Friday, September 28, 2012

Blu-ray Review | "Umberto D."

Ask any film enthusiast what was Vittorio De Sica's best film, and more often than not the answer you will most likely hear is Bicycle Thieves.

It's easy to see why. Bicycle Thieves is an undeniably great film and one of the pinnacles of Italian Neorealism. Yet despite its impressive credentials and sterling reputation, I have always preferred his later work, Umberto D.

I've often wondered why Umberto D. tends to get overlooked in all the effusive praise foe Bicycle Thieves. It was a flop in its time, but that is a fate that has befallen many a masterpiece. Jean Renoir's The Rules of the Game was critically and popularly scorned upon its original release, and is now routinely listed as one of the top ten greatest films of all time on any list worth its salt. So why Bicycle Thieves and not Umberto D? The answer, I think, is simple - the dog.

Maria Pia Casilio as Maria, Napoleone as Flike, Umberto's dog
and Carlo Battisti as Umberto Domenico Ferrari. Courtesy of The Criterion Collection.
Yes, the dog - Umberto's faithful companion, Flike. Using dogs to tug at audience's heartstrings is probably one of the most shameless of cinematic conventions, and here the use of a dog at the center of a Neorealist film seems far more sentimental than the sparse austerity of Bicycle Thieves. But upon closer inspection it becomes clear that De Sica isn't manipulating us with the dog in Umberto D. anymore than he was manipulating us with the child in Bicycle Thieves. It is merely the audience's expectations, and the hoary cliches often associated with dogs, that give it that appearance. The problem is with audience perspective rather than the film itself. Looking back through the haze of the 60 years that have passed since its original release, the use of an old man and his dog to illustrate his point may seem like the height of audience manipulation, when in reality it is anything but.

Umberto, the story's central figure, is an elderly pensioner who is struggling to make the rent. We are first introduced to Umberto in a protest march of retirees demanding higher benefits, a march that proves fruitless as the police become involved. De Sica quickly sets up the social commentary of the film, delving into not only the plight of the elderly, but of the poor everywhere, and all those that society has left behind. Faced with losing his home to a nasty landlady who wants to evict him so she can expand her own room, Umberto has only two things left in the world to hold on to, the building's kind hearted young maid, Maria, whom he is caring for through an unexpected pregnancy, and his adoring dog, Flike. But as his situation becomes more and more grim, he must face the harsh reality that if he can't even provide for himself, that he will be unable to provide for Flike as well.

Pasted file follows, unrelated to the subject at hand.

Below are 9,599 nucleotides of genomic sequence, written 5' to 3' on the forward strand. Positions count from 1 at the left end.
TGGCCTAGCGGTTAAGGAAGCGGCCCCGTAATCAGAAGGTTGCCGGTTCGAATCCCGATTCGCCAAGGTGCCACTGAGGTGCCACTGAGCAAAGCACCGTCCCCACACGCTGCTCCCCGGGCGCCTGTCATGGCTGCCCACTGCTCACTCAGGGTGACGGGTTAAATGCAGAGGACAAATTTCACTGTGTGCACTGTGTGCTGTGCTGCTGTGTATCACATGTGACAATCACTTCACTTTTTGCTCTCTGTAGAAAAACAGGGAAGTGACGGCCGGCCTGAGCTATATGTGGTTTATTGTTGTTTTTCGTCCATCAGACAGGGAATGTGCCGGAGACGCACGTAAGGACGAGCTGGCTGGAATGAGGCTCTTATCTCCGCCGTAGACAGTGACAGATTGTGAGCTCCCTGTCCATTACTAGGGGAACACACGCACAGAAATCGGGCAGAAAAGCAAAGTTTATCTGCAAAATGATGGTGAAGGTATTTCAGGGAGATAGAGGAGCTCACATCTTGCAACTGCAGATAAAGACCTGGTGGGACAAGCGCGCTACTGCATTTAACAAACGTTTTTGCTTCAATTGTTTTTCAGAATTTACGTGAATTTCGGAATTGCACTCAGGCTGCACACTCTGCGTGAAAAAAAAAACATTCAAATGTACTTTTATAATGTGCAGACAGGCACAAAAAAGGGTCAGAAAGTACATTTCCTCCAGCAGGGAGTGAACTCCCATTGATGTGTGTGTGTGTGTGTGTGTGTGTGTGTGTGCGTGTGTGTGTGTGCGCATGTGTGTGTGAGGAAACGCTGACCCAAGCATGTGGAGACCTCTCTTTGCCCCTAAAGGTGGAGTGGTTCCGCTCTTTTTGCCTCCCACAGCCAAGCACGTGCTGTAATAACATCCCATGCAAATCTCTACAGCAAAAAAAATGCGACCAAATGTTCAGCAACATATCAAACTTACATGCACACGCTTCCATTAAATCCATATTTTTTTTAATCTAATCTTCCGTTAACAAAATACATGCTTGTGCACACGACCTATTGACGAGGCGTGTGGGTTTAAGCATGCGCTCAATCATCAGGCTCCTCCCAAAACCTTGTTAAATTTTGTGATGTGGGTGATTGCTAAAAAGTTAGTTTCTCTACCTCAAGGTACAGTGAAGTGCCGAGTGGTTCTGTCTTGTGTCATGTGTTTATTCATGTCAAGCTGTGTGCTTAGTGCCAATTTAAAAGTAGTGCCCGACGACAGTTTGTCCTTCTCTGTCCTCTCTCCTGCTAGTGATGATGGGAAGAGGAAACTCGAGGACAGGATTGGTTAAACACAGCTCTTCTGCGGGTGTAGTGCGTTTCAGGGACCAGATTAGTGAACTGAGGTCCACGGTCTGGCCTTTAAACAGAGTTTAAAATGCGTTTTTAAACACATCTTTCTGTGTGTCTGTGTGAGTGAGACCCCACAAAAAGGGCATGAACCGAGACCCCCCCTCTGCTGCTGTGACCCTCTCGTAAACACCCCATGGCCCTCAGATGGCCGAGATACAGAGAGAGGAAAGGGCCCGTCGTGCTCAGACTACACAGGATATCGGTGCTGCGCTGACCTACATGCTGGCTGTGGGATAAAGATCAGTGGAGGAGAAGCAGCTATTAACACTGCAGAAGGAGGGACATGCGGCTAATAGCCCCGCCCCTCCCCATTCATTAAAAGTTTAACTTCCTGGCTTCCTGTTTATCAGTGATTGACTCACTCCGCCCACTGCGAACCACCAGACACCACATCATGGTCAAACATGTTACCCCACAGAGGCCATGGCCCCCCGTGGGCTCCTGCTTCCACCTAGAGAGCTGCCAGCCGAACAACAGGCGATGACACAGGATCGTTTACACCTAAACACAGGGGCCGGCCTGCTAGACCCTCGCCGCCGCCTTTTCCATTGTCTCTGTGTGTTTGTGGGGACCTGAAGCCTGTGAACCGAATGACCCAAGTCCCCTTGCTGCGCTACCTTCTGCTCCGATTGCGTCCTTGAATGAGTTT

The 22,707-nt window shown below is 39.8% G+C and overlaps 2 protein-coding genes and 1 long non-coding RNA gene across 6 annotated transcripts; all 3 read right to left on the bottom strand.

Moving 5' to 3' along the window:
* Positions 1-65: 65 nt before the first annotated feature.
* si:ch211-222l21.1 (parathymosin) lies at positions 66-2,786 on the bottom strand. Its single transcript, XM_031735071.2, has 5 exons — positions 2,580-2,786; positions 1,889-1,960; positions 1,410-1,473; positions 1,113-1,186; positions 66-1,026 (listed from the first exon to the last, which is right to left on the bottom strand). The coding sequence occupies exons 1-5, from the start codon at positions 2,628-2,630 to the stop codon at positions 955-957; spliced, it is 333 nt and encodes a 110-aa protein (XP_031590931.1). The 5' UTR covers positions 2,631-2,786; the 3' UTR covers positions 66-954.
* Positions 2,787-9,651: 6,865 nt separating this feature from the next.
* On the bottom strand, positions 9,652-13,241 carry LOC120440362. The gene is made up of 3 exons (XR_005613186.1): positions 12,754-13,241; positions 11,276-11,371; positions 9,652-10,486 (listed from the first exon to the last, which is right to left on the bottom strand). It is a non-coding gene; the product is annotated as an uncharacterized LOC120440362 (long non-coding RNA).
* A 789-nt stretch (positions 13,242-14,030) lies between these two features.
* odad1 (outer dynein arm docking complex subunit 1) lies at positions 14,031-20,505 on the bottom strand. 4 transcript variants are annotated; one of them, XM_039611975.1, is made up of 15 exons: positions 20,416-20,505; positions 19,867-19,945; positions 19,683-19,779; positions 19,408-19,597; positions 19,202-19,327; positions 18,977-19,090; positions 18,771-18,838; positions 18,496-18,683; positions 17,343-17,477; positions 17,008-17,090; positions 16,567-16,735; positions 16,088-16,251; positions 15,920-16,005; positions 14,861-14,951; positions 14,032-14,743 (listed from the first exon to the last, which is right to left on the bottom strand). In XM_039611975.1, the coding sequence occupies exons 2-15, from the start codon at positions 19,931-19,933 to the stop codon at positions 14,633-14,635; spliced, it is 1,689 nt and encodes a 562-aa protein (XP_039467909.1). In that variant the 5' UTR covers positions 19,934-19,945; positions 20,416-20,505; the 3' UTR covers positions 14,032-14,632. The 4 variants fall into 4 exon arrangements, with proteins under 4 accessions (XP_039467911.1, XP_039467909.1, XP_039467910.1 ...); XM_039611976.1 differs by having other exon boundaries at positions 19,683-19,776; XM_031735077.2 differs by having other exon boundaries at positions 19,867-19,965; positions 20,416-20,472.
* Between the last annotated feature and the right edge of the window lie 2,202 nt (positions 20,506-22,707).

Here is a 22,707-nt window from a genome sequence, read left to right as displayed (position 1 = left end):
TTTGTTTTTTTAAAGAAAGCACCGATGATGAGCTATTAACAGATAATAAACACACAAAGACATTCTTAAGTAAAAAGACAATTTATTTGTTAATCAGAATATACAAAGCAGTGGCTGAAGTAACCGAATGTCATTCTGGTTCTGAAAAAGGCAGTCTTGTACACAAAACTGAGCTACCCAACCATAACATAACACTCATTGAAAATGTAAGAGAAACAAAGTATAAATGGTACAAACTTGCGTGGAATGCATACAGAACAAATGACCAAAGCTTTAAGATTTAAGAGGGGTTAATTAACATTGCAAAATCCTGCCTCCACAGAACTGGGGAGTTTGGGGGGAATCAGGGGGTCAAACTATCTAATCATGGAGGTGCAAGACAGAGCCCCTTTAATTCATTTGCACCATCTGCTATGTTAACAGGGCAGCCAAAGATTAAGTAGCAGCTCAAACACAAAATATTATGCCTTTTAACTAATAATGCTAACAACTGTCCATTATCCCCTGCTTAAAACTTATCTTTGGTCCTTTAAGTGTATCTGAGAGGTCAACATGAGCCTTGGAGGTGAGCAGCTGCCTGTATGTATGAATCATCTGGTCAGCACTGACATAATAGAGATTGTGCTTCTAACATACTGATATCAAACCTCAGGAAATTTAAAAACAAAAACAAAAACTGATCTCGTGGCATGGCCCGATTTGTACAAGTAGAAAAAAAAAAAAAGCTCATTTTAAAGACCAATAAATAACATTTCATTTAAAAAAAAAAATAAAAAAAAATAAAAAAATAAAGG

Carlo Battisti as Umberto Domenico Ferrari.
Courtesy of The Criterion Collection.
What follows are some of the most completely heartbreaking scenes in cinematic history. Umberto D. has a legitimate claim at being called the saddest film of all time, with the power to crack even the hardest of hearts. Here, De Sica's brand of Neorealist social commentary is at its most resonant, because there are few people on this earth whose hearts have not been touched by a dog at some point, or by that same measure, an older person like Umberto. De Sica knows his audience, and he hits us with something that is universally identifiable, our grandparents and our pets. When conditions are so harsh that even they, our most vulnerable citizens, are overlooked and suffering, then it strikes the audience in a much more immediate, personal way.

To that degree, De Sica did set out to manipulate the audience. At its core, Umberto D. is a guttural howl of outrage that someone like Umberto, who has worked for the state his entire life and always paid his debts, could be reduced to begging in the street, in what amounts to one of the film's most devastating scenes. But in true Neorealist fashion, De Sica never overplays his hand. He presents the world in all of its grim reality, paying inordinate amounts of attention to seemingly simple acts that make up every day life. His actors are all non-professionals, and that adds to the lived in, world weary feel of the film.

Umberto D. would be one of the last Neorealist films that De Sica would make before turning to frothier fare like Yesterday, Today, and Tomorrow and Marriage, Italian Style, but what a wrenching vision, what a painful, impassioned plea for overlooked masses. For me, it represents the best of what Neorealism was all about, and what it was capable of doing. It pulls at the heartstrings without ever having to try. This simple tale of an old man and his dog remains just as resonant and relevant today as it was 60 years ago, and Criterion's vibrant new blu-ray upgrade reminds us with clear-eyed frankness just how important and powerful a film it still is.

GRADE - ★★★★ (out of four)

UMBERTO D. | Directed by Vittorio De Sica | Stars Carlo Battisti, Maria Pia Casilio | In Italian w/English subtitles | Not rated | Now available on Blu-ray and DVD from The Criterion Collection.

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